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<<I just received my 401(k) statement today, and I am trying to analyze my returns>>

TMFPixy wrote:
<<You can get a rough approximation of return, though, by using the average balance you were playing with. IF: S = Starting balance, C = Contributions, A = Average balance, E = Ending balance, R = Return

Then: A = (S + C) / 2 and R = (E - A) / E>>

I just needed a doubleu-check, here, shouldn't that be "A=S+(C/2)"? Assuming the S earned a full year's returns, while the C's earned (on average) only half a year's returns?

<<It's not accurate, but it will give you a rough idea of performance. You could get closer by computing quarterly A's and R's and then averaging the R's, but you don't have that data.>>

With a halfway decent spreadsheet, you can build a column with the starting balance, each contribution, and a space for a total. Stuff an estimate of your return somewhere (I'll call it ereturn), plus the ending balance somewhere (next to the total is good). Build a formula which takes each contribution and the starting balance, multiplies by 1+(ereturn/12)*(months the amount was around for), and then sums it all.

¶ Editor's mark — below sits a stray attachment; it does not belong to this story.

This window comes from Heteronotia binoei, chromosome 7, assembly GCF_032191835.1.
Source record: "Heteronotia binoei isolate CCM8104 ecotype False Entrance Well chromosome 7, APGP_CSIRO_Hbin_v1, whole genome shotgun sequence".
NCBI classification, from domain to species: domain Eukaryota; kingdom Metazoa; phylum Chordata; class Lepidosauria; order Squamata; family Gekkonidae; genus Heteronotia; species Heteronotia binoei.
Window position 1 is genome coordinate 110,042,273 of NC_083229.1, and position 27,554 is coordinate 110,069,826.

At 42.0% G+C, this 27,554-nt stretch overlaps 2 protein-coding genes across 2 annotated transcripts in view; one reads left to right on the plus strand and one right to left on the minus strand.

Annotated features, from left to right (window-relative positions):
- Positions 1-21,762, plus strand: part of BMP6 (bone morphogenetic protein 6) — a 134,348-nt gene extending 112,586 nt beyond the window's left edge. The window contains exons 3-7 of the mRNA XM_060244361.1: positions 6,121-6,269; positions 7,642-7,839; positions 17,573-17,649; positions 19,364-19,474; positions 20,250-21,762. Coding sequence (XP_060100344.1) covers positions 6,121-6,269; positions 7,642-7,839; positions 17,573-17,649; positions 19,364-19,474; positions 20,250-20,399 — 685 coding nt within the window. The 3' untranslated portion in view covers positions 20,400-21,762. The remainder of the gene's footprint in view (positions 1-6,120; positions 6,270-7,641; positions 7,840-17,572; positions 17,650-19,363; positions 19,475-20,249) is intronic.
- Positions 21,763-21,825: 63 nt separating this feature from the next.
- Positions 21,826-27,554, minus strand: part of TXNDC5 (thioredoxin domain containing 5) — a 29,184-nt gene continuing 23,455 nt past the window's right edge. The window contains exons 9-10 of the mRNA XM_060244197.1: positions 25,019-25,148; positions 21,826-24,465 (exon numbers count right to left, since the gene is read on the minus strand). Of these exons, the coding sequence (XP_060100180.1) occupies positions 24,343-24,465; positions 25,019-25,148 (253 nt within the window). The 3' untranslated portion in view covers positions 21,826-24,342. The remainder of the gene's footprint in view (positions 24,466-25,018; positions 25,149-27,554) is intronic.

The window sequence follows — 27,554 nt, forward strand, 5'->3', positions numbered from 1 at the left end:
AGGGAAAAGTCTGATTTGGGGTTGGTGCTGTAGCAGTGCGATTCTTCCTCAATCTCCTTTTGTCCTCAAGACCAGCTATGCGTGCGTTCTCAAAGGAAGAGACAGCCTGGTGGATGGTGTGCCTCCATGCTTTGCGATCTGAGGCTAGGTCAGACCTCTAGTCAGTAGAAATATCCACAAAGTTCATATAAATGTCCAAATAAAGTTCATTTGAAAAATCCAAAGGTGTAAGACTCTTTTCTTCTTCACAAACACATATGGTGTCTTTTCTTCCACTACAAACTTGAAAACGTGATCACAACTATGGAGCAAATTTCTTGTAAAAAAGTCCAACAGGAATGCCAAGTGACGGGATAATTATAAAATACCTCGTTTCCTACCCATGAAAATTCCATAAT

Is that less than the ending contribution, or more? Adjust the estimated return accordingly. I know, this is a _very_ ugly way to do things, but it only takes something like 5 minutes, and if you only need the result once a year, it's not a problem.

[I often use this type of thing when I know what I need, but don't know which function I want to use. For short periods, it's quick enough to just hack it out rather than reading for ten minutes or searching the web for fifteen.]

Later,
shess

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